Glucose, lipids, creatinine, uric acid and cord blood acid-base assessment is run in a clinical chemistry laboratory according to routine assay schedules. The presence of cervico-vaginal and of urinary tract infections is evaluated at each visit. Samples of cervico-vaginal exudates and urine are evaluated using standard microbiological cultivation. If clinical infection is present, as determined by report and clinical exam, we supplement this method with a confirmatory molecular probe using polymerase chain reaction amplification followed by ribosomal DNA 16s identification for specific bacterial species using denatured gradient gel electrophoresis (DGGE) technique (Hillier, 2005). IL-2, IL-4, IL-10, IL-6, IL-8, IL-1β and TNFα will be measured in monthly cervico-vaginal exudate samples using the Millipore Magpix Multiplex system (Millipore Corporation, Billerica, Massachusetts). Ferritin is measured using a specific ELISA as an overall indicator of nutritional status. Vitamin C and E are determined in plasma and leukocytes using high pressure liquid chromatography (Bieri et al., 1979; Lee et al., 1982).

For the genetic analysis of cytokine polymorphisms, DNA will be extracted from saliva samples from mother and newborn using the Oragene system (Oragene 2007). The DNA fragments will be amplified with PCR and followed by a pattern analysis of the fragment size with restriction enzyme digestion (RFLP) or direct determination of the size of the amplified fragment. The genetic polymorphisms of interest are TNF-α (19), IL-1β and the antagonist of the IL-1 receptor (Pociot et al., 1992; Santtila et al., 1998; Wilson et al., 1992).

Figure 1 is a summary chart showing data type and frequency of data collection.

Figure 1
Air pollution and preterm birth in Mexico City: Summary of data collection

2.5 Air pollution exposure assessment

The latitude and longitude of each woman’s residential and working locations is recorded using a global positioning system (GPS) device, which will subsequently be used to determine each participant’s proximity to emission sources. Spatial contrasts in exposure will allow for maximum use of residential information as well as reported time-activity patterns of subjects to further refine exposure estimates. We will use geostatistical kriging (Waller and Gotway, 2004), a method of exposure assessment that has been employed in air pollution studies (Leem et al., 2006; Liao et al., 2006), by assigning each mother to the exposure level that is predicted by a continuous surface of air pollution, weighted by her activities and proximity to monitors in the network. The purpose of kriging is to spatially predict potential air pollution exposure based on fixed and known locations of environmental data (i.e. Mexico City fixed-site air pollution monitors). Kriging is based on the spatial data characteristic of spatial autocorrelation: that observations closer together tend to be more alike than observations further apart. Spatial autocorrelation is quantified by a function called a semivariogram.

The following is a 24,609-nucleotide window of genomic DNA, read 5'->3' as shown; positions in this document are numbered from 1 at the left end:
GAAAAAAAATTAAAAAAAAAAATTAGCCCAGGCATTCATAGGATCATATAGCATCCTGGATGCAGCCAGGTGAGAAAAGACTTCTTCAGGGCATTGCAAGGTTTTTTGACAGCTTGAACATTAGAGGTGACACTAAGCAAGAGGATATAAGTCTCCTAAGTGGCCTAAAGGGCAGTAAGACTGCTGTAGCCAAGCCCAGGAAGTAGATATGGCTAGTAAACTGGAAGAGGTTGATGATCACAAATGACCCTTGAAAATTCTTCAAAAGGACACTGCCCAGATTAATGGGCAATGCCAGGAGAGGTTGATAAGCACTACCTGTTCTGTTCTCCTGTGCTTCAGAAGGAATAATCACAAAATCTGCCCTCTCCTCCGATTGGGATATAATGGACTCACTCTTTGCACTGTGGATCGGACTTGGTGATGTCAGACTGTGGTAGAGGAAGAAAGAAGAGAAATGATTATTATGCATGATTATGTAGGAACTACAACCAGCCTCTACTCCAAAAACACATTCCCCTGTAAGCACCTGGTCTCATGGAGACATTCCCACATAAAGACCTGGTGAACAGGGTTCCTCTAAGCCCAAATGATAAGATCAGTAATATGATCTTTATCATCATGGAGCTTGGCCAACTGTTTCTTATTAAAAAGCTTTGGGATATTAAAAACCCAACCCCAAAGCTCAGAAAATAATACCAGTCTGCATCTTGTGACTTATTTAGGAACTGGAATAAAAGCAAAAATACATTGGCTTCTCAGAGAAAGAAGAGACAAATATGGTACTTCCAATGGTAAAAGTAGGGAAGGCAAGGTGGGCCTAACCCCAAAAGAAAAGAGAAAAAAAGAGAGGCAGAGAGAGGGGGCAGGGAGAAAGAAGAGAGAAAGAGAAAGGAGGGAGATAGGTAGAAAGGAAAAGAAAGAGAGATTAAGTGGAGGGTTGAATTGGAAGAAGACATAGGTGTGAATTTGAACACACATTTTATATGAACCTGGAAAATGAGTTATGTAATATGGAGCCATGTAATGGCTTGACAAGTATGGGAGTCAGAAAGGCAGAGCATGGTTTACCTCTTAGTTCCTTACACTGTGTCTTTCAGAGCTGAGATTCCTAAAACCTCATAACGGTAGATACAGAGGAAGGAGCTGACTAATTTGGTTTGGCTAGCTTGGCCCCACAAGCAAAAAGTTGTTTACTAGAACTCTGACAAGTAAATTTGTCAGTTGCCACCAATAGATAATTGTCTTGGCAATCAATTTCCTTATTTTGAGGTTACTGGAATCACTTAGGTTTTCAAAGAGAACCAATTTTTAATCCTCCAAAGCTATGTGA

2.6 Toxicology study

This study is occurring over the same time frame as the enrollment of the epidemiologic cohort. We have selected five monitoring stations of the MCMA fixed-site monitoring network that represent a broad coverage of metropolitan area and zones with different pollution emission source mixes. Particles are being collected three times a week over 24 hours and pooled processed particles are added to cell cultures. Elemental analysis of particles will be accomplished by mass spectrometry with inductively coupled plasma (ICP-MS). Particle samples (1 mg) will be used for carbon content determination using the evolved gas technique (Ellis et al., 1984) that has been previously applied to Mexico City measurements (Rosas Perez et al., 2007). Endotoxins are evaluated in 1 mg particle samples by a kinetic chromogenic Limulus Amebocyte Lysate. The secretion of cytokines (IL-1β, IL-1rα, IL-6, IL-8, IL-10, TNFα) by confluent 774A.1 cells stimulated with 40 μg/cm2 of particles (non-lethal concentrations) will be measured by the same Millipore Multiplex system.

2.7 Integrating toxicology and epidemiology approaches

Based on the sampling sites, we have divided the study area into five regions around each of the five fixed-site monitors using Thiessen polygons, where the point representing each monitor is a polygon centroid and the polygon boundary circumscribes the area closest to the given monitor. These polygons were used to 1) identify areas within which we are recruiting women for the epidemiologic study with an adequate distribution across the study area to ensure highest spatial contrast in pollution exposure, and 2) create indicator variables for each woman to evaluate concordance by region between epidemiologic and toxicologic study results. Figure 2 shows a schematic of how we are integrating these two approaches

Figure 2
Overall schematic of study design integrating toxicology and biologic outcome

3. Preliminary Results